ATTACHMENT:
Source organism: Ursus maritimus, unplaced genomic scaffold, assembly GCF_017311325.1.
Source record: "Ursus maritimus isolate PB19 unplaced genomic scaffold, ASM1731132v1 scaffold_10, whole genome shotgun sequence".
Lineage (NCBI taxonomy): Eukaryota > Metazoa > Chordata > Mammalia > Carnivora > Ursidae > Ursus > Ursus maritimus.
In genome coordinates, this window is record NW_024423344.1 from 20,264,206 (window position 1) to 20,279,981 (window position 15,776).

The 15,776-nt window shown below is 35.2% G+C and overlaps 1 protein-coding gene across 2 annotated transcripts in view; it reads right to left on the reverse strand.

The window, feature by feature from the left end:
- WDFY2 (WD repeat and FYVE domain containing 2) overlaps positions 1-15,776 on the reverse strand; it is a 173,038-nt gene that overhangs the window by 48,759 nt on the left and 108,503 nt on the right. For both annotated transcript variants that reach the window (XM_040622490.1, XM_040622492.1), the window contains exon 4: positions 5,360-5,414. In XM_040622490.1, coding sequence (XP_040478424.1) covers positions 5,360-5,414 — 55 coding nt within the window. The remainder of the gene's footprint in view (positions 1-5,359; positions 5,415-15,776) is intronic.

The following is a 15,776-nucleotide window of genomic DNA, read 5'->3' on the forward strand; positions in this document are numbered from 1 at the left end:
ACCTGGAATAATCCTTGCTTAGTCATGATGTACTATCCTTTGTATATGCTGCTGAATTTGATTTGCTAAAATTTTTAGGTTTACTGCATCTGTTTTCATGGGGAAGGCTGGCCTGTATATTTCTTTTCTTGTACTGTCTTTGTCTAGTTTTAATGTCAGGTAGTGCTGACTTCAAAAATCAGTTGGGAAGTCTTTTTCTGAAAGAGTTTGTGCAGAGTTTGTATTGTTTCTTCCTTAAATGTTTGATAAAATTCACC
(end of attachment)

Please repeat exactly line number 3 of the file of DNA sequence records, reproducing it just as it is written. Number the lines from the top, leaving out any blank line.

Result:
Lineage (NCBI taxonomy): Eukaryota > Metazoa > Chordata > Mammalia > Carnivora > Ursidae > Ursus > Ursus maritimus.